Sunday, December 21, 2014
YOLO COUNTY NEWS
99 CENTS

House ready to OK government-wide $1.1T budget

By
From page A2 | January 15, 2014 |

WASHINGTON (AP) — Shunning the turmoil of recent budget clashes, Congress is ready to approve a massive $1.1 trillion spending bill for this year, a compromise financing everything from airports to war costs and brimming with victories and setbacks for both parties.

The huge bill furnishes the fine print — 1,582 pages of it — for the bipartisan pact approved in December that set overall federal spending levels for the next couple of years. With that decision behind them and lawmakers eager to use the election year to show they can run a government, there was little suspense about the spending bill’s fate.

Reinforcing that was their desire to avoid the potential alternative — a replay of last fall’s 16-day federal shutdown, which disgusted voters.

“There’s a desire to show people we can do our job,” said Rep. Mike Simpson, R-Idaho.

The Republican-led House was expected to approve the sweeping measure Wednesday, with the Democratic-run Senate following suit by the end of the week.

The bill heads off an additional $20 billion in automatic cuts to the Pentagon’s budget — on top of $34 billion imposed last year — and cuts to many domestic programs as well. The reductions were being triggered by a 2011 law that forced the cuts after President Barack Obama and Congress failed to negotiate budget savings.

By its sheer size and detail, the measure had plenty for liberals and conservatives to dislike. Conservative groups like Club for Growth and Heritage Action were urging lawmakers to oppose it, but the White House urged its passage.

“We met compelling human needs. We certainly preserved national security,” said Senate Appropriations Committee Chairwoman Barbara Mikulski, D-Md., chief author of the spending bill with her House counterpart, Rep. Hal Rogers, R-Ky.

She added, “We also met the mandate of the American people who told us to work together.”

The measure provided money for Obama’s 2010 health care overhaul and his revamping of federal oversight of the nation’s financial markets — though not as much as he requested. It continued age-old restrictions on federal financing of most abortions, but lacked new ones. Democrats also blocked GOP-sought curbs on the Environmental Protection Agency’s power to regulate utilities’ greenhouse gas emissions.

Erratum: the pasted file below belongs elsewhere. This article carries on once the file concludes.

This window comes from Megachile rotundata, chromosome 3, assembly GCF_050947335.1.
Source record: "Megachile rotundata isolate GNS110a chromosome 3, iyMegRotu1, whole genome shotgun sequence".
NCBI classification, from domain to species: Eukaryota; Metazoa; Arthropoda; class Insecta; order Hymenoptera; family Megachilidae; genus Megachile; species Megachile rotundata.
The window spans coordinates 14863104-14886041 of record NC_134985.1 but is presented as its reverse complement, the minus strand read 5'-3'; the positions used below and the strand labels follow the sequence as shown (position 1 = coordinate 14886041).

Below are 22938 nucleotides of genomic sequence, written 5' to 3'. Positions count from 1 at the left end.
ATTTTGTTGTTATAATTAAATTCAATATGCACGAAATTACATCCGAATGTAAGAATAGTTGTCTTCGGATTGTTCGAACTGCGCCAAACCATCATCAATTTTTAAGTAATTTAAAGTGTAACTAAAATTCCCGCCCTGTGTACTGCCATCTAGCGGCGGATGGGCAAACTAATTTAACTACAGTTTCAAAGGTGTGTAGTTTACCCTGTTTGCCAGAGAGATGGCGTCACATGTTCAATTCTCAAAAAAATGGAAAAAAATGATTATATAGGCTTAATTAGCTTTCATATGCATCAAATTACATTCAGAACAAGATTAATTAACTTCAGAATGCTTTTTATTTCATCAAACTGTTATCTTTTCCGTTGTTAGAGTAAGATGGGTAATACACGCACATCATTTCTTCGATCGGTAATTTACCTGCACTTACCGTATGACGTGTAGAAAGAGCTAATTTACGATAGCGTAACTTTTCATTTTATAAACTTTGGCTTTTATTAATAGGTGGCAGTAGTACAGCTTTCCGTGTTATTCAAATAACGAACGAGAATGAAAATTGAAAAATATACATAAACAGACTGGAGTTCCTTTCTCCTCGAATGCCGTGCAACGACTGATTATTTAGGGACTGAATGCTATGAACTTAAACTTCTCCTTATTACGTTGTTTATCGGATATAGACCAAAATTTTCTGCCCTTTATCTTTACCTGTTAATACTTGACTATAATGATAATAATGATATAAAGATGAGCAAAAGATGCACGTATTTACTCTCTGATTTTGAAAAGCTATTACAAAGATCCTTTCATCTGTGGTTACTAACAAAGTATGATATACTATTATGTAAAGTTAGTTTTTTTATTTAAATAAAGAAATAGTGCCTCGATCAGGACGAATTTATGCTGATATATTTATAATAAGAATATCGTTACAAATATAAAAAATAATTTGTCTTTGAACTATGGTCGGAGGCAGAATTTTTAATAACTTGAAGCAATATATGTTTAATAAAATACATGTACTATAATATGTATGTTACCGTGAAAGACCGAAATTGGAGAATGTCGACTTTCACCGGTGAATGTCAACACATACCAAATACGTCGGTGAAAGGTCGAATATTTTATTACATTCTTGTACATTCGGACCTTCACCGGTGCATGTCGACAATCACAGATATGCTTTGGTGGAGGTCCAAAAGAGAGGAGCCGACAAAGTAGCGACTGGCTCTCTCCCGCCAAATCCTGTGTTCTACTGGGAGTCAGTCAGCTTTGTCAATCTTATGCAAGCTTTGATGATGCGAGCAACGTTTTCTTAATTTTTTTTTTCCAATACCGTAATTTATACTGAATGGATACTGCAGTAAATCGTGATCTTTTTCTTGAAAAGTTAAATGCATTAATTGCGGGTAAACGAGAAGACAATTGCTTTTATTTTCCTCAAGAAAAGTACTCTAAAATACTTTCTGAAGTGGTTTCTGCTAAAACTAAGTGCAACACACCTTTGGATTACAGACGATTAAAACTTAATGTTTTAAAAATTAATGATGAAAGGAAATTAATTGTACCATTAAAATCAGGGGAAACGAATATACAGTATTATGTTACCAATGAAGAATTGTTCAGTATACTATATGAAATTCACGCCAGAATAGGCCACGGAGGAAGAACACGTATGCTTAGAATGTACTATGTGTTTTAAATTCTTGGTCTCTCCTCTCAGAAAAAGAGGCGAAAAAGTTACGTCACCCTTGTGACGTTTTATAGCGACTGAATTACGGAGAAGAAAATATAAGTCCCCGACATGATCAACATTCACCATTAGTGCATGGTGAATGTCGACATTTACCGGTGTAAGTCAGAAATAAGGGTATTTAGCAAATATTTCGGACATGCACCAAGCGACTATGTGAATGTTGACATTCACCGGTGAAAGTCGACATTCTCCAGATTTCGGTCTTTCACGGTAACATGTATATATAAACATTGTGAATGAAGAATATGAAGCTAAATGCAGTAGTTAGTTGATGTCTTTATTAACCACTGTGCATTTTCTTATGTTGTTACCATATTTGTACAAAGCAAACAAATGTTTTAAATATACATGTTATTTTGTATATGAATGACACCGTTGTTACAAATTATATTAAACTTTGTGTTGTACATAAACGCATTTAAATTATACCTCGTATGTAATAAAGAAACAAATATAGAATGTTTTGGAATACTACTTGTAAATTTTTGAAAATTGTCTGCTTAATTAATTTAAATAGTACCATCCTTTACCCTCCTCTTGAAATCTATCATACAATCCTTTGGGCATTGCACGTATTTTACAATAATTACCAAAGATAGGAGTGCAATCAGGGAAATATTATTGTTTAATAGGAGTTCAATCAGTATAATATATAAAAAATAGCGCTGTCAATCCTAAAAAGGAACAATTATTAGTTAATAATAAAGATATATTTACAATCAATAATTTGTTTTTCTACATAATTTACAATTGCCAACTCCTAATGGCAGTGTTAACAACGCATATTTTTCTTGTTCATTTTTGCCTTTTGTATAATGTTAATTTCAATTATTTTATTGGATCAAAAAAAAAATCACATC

“It’s funding Obamacare, and I pledged a long time ago I absolutely wouldn’t vote for anything that has financing for Obamacare,” said Rep. Phil Gingrey, R-Ga., who said he’d vote “no.”

Overall, the measure provides about $20 billion more for defense and domestic programs this year than was spent in 2013, excluding the costs of war and natural disasters. Even so, it still leaves defense and domestic spending on a downward trend since 2010, a number that troubles many Democrats.

“For several years we’ve been cheating Americans of a number of things we should be doing for infrastructure, science research, education, to make our country stronger,” said Rep. Rush Holt, D-N.J., who said he hadn’t decided how he would vote.

The bill would provide nearly $92 billion for U.S. military operations abroad, mostly in Afghanistan, plus about $7 billion for disasters and other emergencies. That was just slightly less than last year’s war spending but about $44 billion less than was provided in 2013 for disasters, after Hurricane Sandy ravaged the Northeast in October 2012.

One widely supported provision would roll back a reduction in annual cost-of-living increases for wounded military personnel who retire early or for their surviving spouses. That language was part of the savings included in the budget compromise by Ryan and Murray enacted last month, money that was used to help soften cuts in other programs.

Some Western lawmakers were angry that the bill would block federal payments to communities near government lands to compensate for the taxes the government is exempt from paying them. Top lawmakers promised the payment would be restored in a separate measure.

The Internal Revenue Service, a pariah agency for Republicans after revelations that it targeted tea party groups for tough examinations, would get $500 million less than last year. It also was receiving none of the $440 million extra Obama wanted so the agency could help enforce Obama’s health care law, another favorite GOP target.